Beyond the questions of political will and land ownership, there are numerous other problems with the provisions:
- The commissions are mandated to make recommendations; these are not binding on either party or on government policy
- The CPA does not provide for the representation of pastoralists and farmers, the majority of direct land users, in the commissions
- It is unclear how claims to rights are to be submitted, resubmitted, legitimated or contested, whether such claims are to be made on an individual or collective basis, and, if collectively, who will represent communities and with what basis of legality or legitimacy
- Neither the CPA nor the INC clarifies explicitly whether the National Land Commission will be centralised or decentralised
- While the CPA recognises customary rights, the relationship between the Native Administration system (an important institution that used to regulate land and manage conflicts over it) and other government structures is unclear
- Existing customary institutions and structures are repeatedly accused of weakness and of undemocratic and discriminatory structures (eg their exclusion of women)
- Each state has the right to develop, conserve and manage its natural resources but does not have the institutional arrangements for inclusive, just and equitable use and management of land and natural resources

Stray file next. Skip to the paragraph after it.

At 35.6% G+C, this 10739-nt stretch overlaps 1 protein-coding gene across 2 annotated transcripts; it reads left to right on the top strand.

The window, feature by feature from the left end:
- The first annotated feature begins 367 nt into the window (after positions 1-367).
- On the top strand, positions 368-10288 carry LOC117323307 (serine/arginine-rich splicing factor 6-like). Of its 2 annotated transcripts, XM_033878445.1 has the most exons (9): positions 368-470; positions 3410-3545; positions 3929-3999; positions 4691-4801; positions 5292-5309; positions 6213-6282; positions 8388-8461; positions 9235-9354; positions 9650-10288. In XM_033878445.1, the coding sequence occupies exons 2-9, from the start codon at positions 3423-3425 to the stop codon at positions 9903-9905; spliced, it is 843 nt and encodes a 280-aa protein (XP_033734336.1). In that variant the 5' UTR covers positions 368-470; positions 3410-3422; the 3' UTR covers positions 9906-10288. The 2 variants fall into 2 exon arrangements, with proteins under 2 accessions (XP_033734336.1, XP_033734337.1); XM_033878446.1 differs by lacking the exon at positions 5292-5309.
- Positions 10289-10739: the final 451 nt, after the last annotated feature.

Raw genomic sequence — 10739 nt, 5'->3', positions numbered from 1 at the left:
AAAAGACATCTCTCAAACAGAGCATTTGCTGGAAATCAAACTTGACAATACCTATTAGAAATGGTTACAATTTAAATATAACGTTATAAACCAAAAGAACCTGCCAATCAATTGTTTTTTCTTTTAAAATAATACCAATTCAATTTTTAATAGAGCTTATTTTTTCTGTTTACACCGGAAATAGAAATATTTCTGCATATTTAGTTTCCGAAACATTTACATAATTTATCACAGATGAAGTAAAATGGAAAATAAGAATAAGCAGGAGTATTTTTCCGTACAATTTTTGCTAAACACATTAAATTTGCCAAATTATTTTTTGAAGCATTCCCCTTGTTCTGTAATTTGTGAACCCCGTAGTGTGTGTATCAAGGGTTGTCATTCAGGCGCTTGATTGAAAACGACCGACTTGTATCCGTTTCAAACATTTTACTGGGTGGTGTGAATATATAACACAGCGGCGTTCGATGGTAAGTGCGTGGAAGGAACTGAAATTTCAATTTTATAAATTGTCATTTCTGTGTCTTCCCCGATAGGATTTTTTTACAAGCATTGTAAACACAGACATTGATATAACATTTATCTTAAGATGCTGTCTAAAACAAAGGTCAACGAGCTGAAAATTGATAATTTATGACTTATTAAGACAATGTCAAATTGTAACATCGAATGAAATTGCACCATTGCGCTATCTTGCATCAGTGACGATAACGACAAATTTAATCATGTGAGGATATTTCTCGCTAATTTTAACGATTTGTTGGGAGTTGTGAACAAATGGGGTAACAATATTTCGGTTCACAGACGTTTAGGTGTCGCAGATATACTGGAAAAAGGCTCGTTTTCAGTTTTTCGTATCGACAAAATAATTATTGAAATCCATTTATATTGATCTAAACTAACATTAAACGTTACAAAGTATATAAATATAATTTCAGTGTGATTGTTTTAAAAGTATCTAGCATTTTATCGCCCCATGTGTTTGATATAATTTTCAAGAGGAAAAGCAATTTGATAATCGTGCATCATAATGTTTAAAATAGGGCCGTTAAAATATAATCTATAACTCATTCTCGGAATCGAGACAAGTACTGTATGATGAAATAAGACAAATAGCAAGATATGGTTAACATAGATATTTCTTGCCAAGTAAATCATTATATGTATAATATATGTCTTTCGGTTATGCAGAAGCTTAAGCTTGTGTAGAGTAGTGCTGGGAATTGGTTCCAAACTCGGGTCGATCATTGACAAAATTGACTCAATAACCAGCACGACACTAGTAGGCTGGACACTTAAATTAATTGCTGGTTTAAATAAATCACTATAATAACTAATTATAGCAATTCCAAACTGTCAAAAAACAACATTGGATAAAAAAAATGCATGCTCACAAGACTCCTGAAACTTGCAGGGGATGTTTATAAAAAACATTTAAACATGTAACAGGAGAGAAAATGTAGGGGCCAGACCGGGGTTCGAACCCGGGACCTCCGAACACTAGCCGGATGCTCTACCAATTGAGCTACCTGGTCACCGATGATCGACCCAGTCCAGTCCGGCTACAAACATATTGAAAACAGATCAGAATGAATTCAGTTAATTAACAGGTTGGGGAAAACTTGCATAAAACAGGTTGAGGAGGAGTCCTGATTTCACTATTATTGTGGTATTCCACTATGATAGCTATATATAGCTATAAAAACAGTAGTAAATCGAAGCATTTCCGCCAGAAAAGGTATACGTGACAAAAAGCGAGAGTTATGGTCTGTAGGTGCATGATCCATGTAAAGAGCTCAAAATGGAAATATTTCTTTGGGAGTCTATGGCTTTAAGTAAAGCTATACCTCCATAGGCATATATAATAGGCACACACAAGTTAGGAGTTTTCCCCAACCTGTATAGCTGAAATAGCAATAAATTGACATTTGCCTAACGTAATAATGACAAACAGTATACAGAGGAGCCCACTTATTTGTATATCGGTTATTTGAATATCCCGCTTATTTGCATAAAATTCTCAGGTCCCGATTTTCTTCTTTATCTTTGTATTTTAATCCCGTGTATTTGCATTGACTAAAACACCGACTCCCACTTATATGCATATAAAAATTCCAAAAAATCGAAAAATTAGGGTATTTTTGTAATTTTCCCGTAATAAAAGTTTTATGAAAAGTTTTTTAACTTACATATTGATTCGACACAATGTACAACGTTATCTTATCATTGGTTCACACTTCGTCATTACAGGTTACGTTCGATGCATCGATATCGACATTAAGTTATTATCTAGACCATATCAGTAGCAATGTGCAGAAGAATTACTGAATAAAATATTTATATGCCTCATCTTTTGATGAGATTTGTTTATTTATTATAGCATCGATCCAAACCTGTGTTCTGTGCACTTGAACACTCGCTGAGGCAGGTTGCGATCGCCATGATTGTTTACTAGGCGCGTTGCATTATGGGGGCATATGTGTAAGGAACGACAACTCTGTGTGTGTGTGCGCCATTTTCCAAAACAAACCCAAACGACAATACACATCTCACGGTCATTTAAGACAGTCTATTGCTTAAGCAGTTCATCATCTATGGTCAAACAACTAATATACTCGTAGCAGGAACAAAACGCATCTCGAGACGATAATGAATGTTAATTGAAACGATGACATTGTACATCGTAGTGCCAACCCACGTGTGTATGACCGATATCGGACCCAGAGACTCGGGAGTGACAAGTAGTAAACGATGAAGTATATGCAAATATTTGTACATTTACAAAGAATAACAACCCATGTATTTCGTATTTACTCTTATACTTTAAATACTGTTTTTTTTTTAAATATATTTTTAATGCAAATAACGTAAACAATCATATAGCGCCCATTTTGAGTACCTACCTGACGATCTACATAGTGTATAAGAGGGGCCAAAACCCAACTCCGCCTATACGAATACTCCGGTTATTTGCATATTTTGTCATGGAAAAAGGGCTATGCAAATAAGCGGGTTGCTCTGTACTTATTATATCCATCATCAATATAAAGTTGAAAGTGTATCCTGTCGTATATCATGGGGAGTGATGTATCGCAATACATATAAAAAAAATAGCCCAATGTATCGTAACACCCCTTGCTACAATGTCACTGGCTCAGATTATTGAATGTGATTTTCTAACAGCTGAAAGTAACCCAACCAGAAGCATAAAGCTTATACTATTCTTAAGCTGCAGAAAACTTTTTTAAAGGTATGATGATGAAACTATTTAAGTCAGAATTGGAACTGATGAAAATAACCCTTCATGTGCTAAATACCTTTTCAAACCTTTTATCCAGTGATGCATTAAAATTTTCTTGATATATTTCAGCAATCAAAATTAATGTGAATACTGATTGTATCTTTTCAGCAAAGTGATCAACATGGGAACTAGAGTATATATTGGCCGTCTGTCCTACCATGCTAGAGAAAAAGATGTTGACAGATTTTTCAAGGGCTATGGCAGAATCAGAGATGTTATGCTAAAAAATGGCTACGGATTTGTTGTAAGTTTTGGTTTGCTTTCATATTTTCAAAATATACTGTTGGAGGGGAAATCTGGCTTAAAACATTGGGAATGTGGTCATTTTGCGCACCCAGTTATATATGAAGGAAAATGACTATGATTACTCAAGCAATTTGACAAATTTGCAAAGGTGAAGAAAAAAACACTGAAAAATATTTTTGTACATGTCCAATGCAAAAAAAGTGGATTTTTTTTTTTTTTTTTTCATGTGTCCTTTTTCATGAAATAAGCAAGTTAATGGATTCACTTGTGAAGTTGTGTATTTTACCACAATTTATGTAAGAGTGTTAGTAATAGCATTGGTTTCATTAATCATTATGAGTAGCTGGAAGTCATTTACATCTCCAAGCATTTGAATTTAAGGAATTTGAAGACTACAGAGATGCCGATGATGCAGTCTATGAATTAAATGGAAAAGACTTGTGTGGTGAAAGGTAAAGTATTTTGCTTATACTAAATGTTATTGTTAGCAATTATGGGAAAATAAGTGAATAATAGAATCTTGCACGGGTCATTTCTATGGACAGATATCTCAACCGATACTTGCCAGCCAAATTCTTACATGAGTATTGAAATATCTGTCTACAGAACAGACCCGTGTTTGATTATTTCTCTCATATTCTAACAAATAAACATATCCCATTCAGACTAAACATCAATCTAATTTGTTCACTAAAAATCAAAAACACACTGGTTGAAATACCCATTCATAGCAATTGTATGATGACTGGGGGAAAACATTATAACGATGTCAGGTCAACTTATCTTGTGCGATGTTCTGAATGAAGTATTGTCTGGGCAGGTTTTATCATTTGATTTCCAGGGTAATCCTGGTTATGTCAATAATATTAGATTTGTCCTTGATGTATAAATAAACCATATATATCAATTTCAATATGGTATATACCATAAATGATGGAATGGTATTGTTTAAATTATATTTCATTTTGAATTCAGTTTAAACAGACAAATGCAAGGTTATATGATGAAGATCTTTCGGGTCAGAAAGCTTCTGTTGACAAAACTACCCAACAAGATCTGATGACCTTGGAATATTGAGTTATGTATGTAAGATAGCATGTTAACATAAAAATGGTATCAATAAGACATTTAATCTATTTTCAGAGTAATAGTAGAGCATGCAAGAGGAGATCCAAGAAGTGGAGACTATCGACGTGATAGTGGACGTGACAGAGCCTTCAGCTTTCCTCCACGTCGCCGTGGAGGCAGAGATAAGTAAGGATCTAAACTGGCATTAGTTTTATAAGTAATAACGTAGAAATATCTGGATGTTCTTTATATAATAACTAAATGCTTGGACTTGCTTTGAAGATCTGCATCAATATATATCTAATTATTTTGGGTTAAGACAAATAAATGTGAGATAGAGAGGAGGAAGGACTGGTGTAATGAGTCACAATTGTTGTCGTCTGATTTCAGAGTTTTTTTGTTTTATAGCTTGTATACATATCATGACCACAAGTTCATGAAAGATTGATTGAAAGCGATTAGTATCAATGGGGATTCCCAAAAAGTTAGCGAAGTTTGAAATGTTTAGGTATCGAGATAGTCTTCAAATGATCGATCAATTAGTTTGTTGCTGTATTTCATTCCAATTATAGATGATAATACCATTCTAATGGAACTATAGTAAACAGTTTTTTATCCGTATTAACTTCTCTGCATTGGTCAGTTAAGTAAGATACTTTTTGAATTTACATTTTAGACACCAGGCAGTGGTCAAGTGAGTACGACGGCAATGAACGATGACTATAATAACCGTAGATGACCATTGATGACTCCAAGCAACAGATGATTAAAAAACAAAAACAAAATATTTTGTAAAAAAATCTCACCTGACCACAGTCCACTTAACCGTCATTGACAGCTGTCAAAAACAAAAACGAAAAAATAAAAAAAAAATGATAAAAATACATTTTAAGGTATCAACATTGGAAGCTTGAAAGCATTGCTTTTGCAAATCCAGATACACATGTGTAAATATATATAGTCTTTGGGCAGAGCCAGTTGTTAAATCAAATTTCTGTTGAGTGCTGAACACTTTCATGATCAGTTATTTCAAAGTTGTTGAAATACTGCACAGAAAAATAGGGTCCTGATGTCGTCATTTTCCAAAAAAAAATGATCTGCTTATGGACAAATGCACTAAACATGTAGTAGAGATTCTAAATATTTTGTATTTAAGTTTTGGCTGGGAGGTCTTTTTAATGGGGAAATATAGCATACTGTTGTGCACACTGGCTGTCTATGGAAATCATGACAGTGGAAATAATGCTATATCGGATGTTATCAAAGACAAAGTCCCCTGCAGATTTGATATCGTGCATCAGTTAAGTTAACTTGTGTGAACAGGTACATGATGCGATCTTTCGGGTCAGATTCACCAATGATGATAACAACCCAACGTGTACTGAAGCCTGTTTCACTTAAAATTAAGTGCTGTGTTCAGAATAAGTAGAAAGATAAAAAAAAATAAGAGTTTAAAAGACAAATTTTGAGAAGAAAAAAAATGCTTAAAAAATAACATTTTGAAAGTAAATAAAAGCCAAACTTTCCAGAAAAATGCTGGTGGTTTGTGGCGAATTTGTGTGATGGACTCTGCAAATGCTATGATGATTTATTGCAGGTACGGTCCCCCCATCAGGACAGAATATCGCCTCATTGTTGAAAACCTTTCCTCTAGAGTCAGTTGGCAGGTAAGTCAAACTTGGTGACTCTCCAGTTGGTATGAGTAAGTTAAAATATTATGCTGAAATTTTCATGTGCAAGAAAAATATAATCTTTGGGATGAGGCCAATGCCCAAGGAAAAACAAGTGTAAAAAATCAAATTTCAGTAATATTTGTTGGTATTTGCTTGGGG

- In Abyei, despite a local development mechanism for dealing with land (the Abyei Resettlement, Construction and Development Fund) and recognition in the CPA of the historical rights of Misseriyya cattle herders to their traditional grazing resources, neither the Protocol on the Resolution of Conflict in Abyei nor the main administrative body, the local Executive Council, addresses the issue of land
- There is extremely limited public awareness about the CPA in general and the Land Commissions in particular.
Problems in the DPA
Like the CPA, the Darfur Peace Agreement (DPA) of May 2006 establishes a Land Commission, which also faces enormous challenges. Firstly, while the DPA recognises the rights associated with hawakeer (the lands of a particular clan or tribal group), it does not address the conflicts that arise between those with a hakura and those without (the colonial authorities did not allocate hawakeer to the small camel-herding tribes of Northern Darfur, for example). An overall land settlement in Darfur will need to balance the rights of those without hawakeer, taking into account the impact of the current conflict, which has torn the social fabric and broken the historical relationships through which rights of access to land and resources were maintained and secured.